Chickens bring people together at The Salvation Army in Coos Bay, Oregon
The corps’ new “chicken ministry” engages children attending the after-school program.
Initially, Envoy Dennis Stumpf planned to house the six chickens now living at The Salvation Army Coos Bay (Oregon) Corps at his home. A man who likes his breakfast, he’d been thinking for several weeks about raising his own chickens to ensure a steady supply of eggs for his morning meal. He made the commitment, and after purchasing the birds, equipment and feed, was heading home when road work forced him to take a long detour.
“It was in that quiet time that I realized that raising the chickens at the corps could provide a tremendous source of ministry opportunities,” said Stumpf, who is In-Charge of the Coos Bay Corps.
That’s when the idea was hatched. The chickens would instead go to the corps, where they would not only aid its community garden efforts, but engage both corps members and program participants and get people thinking about the wonders of God’s creation.
Coos Bay is situated on Oregon’s southern coast where the Coos River enters the Pacific Ocean. Known for nature and outdoor activities, it’s the largest city on Oregon’s coast, with a population around 16,400. The Salvation Army Coos Bay Corps serves the city and the surrounding area.
The city allows residents to raise a variety of small farm animals including chickens, turkeys, rabbits and miniature pigs, within its limits.
When the chickens arrived at their new home, corps members united to build an enclosure—an enclosed coop comprising two hen houses—and to care for them. Every morning a corps staff member gives the birds access to the community garden where they can eat, scratch and fertilize at will. They also receive leftover fruits and vegetables from the corps’ food shelf.
“The chickens provide a tremendous boost to our organic garden,” said Ma’afu Veikune, Coos Bay Corps After-School Program Assistant and creator of the corps’ community garden. “They eat the bugs, fertilize the garden, and till the soil in the process.”
The chickens quickly settled in.
“Free-range eggs are the result, and they are tasty,” Stumpf said, noting that currently, the hens are laying one or two eggs per day, which go to staff and volunteers. Since these eggs have not been USDA-graded, they are not eligible to be given to the public through the corps’ food shelf, which is one of two Salvation Army food pantries on the Oregon coast.
“Raising the chickens at the corps has expanded the awareness of everyone,” Stumpf said. “The children are the greatest benefactors because they experience hands-on chicken wrangling, feeding and cleanup—the overall responsibility of caring for animals,” he said. “Building the cage gave corps soldiers the opportunity to work together to help contribute to a ministry that produced immediate results.”
The kids attending the corps’ after-school program were instantly taken with the chickens. Stumpf said catching grasshoppers to feed the chickens and rounding the birds up at the end of the day are two of their favorite activities.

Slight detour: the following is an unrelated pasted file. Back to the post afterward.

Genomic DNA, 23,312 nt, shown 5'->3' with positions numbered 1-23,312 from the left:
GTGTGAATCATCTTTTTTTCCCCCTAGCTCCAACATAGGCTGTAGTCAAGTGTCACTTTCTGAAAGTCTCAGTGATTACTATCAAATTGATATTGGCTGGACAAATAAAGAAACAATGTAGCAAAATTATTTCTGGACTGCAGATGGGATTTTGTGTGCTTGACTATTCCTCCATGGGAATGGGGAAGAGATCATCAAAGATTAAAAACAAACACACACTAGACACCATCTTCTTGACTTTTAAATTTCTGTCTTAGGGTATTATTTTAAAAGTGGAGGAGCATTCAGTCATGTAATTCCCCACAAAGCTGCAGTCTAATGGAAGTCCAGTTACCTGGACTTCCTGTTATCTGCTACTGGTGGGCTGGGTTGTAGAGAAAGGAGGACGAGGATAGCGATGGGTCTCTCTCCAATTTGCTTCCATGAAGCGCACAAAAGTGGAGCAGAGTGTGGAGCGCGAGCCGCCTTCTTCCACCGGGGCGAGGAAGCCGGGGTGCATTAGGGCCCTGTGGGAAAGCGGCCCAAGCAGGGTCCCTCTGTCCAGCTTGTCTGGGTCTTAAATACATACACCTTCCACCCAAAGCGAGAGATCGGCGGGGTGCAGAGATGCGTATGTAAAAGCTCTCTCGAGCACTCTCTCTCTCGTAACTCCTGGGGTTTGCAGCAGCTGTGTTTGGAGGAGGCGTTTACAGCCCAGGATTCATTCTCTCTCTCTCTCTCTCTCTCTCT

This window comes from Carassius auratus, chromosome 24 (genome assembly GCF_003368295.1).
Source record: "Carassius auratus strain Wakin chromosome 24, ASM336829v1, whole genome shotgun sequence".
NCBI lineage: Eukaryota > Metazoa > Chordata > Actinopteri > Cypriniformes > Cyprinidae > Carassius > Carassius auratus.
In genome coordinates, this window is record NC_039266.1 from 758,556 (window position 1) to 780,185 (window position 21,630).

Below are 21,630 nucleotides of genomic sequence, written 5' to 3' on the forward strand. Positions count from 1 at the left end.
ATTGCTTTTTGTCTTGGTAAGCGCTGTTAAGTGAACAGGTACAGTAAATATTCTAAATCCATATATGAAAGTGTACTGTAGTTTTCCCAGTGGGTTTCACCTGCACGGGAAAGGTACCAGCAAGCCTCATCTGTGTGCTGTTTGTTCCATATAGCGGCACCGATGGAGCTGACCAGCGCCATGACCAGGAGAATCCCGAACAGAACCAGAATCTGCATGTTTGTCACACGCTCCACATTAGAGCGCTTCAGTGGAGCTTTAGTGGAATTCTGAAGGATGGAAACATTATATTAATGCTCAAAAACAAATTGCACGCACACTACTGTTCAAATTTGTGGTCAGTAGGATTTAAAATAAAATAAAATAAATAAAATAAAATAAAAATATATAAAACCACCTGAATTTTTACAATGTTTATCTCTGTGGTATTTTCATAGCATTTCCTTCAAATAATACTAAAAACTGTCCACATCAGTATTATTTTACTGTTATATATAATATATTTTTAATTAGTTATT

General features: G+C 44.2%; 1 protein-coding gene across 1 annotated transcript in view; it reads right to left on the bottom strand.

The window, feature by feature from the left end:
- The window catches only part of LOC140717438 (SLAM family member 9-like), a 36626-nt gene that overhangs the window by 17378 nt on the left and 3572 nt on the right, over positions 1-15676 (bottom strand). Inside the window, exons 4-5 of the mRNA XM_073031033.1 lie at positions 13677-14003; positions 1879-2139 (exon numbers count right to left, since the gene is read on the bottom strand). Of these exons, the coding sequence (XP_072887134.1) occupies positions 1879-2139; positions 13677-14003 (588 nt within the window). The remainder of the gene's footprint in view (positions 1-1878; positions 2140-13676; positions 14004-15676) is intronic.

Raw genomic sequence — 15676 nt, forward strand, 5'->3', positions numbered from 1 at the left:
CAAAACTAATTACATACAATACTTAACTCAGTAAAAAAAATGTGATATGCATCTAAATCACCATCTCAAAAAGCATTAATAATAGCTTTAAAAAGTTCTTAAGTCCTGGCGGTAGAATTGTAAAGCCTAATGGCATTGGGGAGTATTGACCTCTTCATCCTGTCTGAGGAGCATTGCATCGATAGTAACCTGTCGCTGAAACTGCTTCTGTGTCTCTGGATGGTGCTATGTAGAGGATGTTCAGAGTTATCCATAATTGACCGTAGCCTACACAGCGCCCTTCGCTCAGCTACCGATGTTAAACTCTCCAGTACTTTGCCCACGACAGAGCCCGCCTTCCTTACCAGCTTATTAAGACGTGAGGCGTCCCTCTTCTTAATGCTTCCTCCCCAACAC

“My daughter has assumed the title of ‘chicken whisperer’ and has become very attached to the birds,” Shannda H. said about 11-year-old Samantha. Some of the younger girls—Leann, Jada and Marilyn—said they like the chickens because “they are cute.”
“The chickens bring us a lot of joy and they are fun to watch,” Coos Bay Corps Social Services Manager Misti Veikune said.
The chickens are more than just a fun afternoon chore, though.
“The children are also gaining a greater understanding of how everything works together for the glory of God’s creation,” Stumpf said. The project has become a vehicle for sharing Bible stories. One day, he asked the kids: “Do you think there were two chickens on Noah’s Ark?”
Samantha responded, asking “What is Noah’s Ark?” Stumpf said a conversation ensued about God, the flood and Noah’s Ark. The book of Genesis yields the potential for discussion, too, looking at how humans—created in God’s image—are called to care for the earth and its creatures, including the chickens.
While Stumpf is getting his breakfast food and the chickens are living their best life, the project also provides an opportunity for outreach.
“Telling people about the Coos Bay Corps’ ‘chicken ministry’ often brings a snicker or two,” Stumpf said. “But it is a good lead-in to describe other corps ministries, including the community garden, the food shelf and the after-school program—and how the chickens fit in.”
- You’ve probably seen the red kettles and thrift stores, and while we’re rightfully well known for both…The Salvation Army is so much more than red kettles and thrift stores. So who are we? What do we do? Where? Right this way for Salvation Army 101.
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- Find out more about the Coos Bay Corps and its community.